I decided to write my first blog series. It’s a huge step for me and it’s about time I take the step. The reason why I chose this topic is that I realized there are probably over 10 times more broken relationships in this world than the good ones.
Just one person could have up to 5 broken relationships in their quest to find the one that is right. It’s almost like a never-ending circle of broken relationships.
In this series “Healing Broken Relationships”, we are going to be discussing healing a broken relationship by mending a broken trust. Covering things like, what trust means in a relationship, how trust is broken, and the healing process of broken trust. So if you are interested in how to mend broken trust, read to the end.
Trust in a relationship
Trust in a relationship simply means the unwavering belief a person has for his spouse in a relationship. It is also important to note that trust can take any form. For example, your partner can trust you will never cheat on them and at the same time, trust you won’t find it difficult to lie to him/her on other matters.
When your spouse says they trust you, it’s important you know what areas the person is talking about, it will come in handy.
How trust is broken in a relationship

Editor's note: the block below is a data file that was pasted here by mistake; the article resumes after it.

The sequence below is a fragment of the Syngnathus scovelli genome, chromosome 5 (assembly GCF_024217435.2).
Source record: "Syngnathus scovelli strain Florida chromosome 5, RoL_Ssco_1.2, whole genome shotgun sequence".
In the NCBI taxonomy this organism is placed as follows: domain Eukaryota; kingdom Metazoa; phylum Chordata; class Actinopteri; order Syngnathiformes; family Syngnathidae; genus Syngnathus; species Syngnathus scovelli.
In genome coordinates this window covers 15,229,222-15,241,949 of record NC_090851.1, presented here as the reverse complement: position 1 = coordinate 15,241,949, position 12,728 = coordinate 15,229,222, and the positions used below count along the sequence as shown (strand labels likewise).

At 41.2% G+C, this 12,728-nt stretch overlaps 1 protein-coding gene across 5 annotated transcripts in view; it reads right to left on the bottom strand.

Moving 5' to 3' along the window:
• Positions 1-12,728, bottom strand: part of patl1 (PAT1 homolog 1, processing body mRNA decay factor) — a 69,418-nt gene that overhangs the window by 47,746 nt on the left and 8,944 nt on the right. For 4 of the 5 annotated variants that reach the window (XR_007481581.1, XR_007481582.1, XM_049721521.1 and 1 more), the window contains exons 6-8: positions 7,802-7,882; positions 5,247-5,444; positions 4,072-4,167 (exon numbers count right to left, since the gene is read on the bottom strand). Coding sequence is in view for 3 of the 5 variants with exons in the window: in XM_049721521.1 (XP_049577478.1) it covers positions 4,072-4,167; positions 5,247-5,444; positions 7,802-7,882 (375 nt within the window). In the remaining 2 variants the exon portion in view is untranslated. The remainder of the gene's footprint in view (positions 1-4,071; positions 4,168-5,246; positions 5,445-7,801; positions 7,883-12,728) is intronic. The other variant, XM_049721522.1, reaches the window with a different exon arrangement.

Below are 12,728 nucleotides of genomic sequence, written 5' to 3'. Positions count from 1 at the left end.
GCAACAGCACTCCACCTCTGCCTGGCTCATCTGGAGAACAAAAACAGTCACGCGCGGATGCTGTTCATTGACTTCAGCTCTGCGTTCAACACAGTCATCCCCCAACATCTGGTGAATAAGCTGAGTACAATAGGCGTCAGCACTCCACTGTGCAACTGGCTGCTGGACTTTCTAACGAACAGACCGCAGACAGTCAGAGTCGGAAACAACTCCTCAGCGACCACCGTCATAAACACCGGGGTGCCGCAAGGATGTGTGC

Don’t worry, I won’t try to complicate a seemingly simple matter. There are generally two ways trust is broken.
Just like the name implies. Trust can be broken when a person is fully aware of the action he/she is about to take goes against what his/her spouse trusts them for. They still end up doing it regardless of how hurt they know their spouse would be when they finally find out.
This form of broken trust hurts the most because the person was fully aware that it leaves a big hole in the heart of the one who loves them dearly. But they still go-ahead to do it.
Another way trust can be broken is by a simple mistake or an unknowing action. Here’s how it works. Your partner has a core value he/she loves about you and you are unaware of it. One day, something happens and you decide to change that value for a brief moment, totally unaware of how it would affect your partner. It ends up breaking the trust they had for you in that area.
The other way this plays out more commonly is through actions taken under intoxication. When a person is intoxicated on a substance or drink, he loses conscious control of his actions, and at moments like these, he can easily break the trust of his loved one.
How to mend broken trust in a relationship
Every relationship is truly different and unique, what works in one relationship may not work in another. Especially something as delicate as mending broken trust in relationships. That’s why I will be giving you key guidelines that would work in a general setting.
But I will advise after reading the steps, you find a way to personalize them to match your relationship perfectly. It would work much better that way.
The first step of mending trust in a broken relationship is to feel remorse for what you have done. Note, I didn’t say show that you are remorseful. I specifically said, “FEEL REMORSE”.